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Henry Wadsworth Longfellow, ed. Poems of Places: An Anthology in 31 Volumes.
Spain, Portugal, Belgium, and Holland: Vols. XIV–XV. 1876–79.

Belgium: Namur

On the Taking of Namur

By Nicholas Boileau-Despréaux (1636–1711)

Translated by John O’Kane

SAY, have Latona’s Son

And Neptune joined their powers

As for Laomedon,

To crown those crags with towers?

Around the famous site

Sambre and Meuse unite

To bar the fatal path;

A hundred throats of iron

The dreadful hills environ,

To belch out flame and death.

Ten thousand warriors wight

Within expect the foe,

Far-slaying flashes light

Their ramparts all aglow,

Along the fatal line

Deep lurks the treacherous mine,

Surcharged with latent fire,

Ready to burst in air,

The sulphurous sepulchre

Of whoso ventures nigher.


But what hath swollen the Sambre?

’Neath Gemini dismayed,

The cold floods of December

The champaign all invade.

In tears is Ceres fleeing

A prey to Boreas, seeing

Her cornfields harvest-crowned,

And ’neath the Hyades weeping

The Naiads’ brown ooze sweeping

O’er all her treasures drowned.

Rage on both war and weather,

Winds, princes, nations, showers,

Band all your clouds together,

Rank all your martial powers:

Yet Namur’s battered wall

Beneath the hand shall fall

That conquered Lille, Courtrai,

Ypres, proud Spanish Gand,

St. Omer, Besançon,

Dole, Maestricht, and Cambrai.

My word ’s fulfilled: the thunder

Bursts o’er the rocking town,

Beneath the blows in sunder

The walls are crashing down;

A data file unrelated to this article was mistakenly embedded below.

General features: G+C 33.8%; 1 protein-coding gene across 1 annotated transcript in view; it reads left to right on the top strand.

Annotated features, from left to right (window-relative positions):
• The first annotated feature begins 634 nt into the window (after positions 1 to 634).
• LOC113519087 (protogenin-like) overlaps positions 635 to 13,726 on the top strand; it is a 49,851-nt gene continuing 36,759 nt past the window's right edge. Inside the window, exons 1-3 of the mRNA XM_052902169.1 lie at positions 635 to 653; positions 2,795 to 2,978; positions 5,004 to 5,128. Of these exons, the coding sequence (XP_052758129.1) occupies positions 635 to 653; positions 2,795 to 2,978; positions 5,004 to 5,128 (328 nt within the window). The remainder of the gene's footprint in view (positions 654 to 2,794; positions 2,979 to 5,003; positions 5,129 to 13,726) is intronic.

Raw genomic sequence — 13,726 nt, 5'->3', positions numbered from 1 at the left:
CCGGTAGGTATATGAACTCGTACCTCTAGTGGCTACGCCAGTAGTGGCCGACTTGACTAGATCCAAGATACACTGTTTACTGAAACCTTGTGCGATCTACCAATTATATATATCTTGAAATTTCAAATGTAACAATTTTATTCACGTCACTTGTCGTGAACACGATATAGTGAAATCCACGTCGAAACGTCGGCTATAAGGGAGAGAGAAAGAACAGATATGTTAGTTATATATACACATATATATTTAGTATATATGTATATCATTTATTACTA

In dominant opposition

Mars hurtles demolition;

And in the air each shell,

First up the welkin streaming,

Then falling earthward, seeming

As though ’t would open hell.

The town’s last hope, close ranks,

Bavaria, Nassau bold!

Secure behind a river’s banks

The scene you may behold.

The dreadful glacis mark:

Behold our warriors stark,—

See, up the rocks they strain,

And Louis of the whole

In wave or fire, their soul,

Amid them press amain.

Behold, mid storms of lead

That from the ramparts fly,

The plume, that o’er his head

Attracteth every eye!

The terror-striking star,

That rules the fate of war,

And victory doth bind

Amid the battle gory,

While Mars himself and Glory

Come panting up behind.

Iberia’s great defenders

On Mehagne’s banks in sight,

Or ere the town surrenders

Go forth and dare the fight.

Beside the affrighted river,

So many warriors never

Were massed for fight before.

Go forth then! what retards you?

The universe regards you;

What! dare you not cross o’er?

Far from opposing barriers

To your uncounted ranks,

Our Luxembourg his warriors

Retireth from the banks.

What! at their sight art cold?

Where are the chiefs so bold

For fight so lately fain,

Who were from Thamis wave,

And the submissive Drave

To seek us by the Seine?

Now fell, while battle sounded,

On Namur double dread,

’Neath his last wall confounded,

Its governor hath fled.

Already steel and flame in hand

To the gates a daring band,

Their course our cohorts take,

O’er piles of weapons strewn

Carcass and brick and stone.

A spacious road they make.

’T is done: I hear the drum,

From those defenceless towers

The signal of surrender ’s come,

The fire has ceased. ’T is ours.

Abate your arrogance,

Proud enemies of France,

And bear in humble strain

To Brussels and to Liége,

The tale of Namur’s siege,

That ’neath your eyes was ta’en.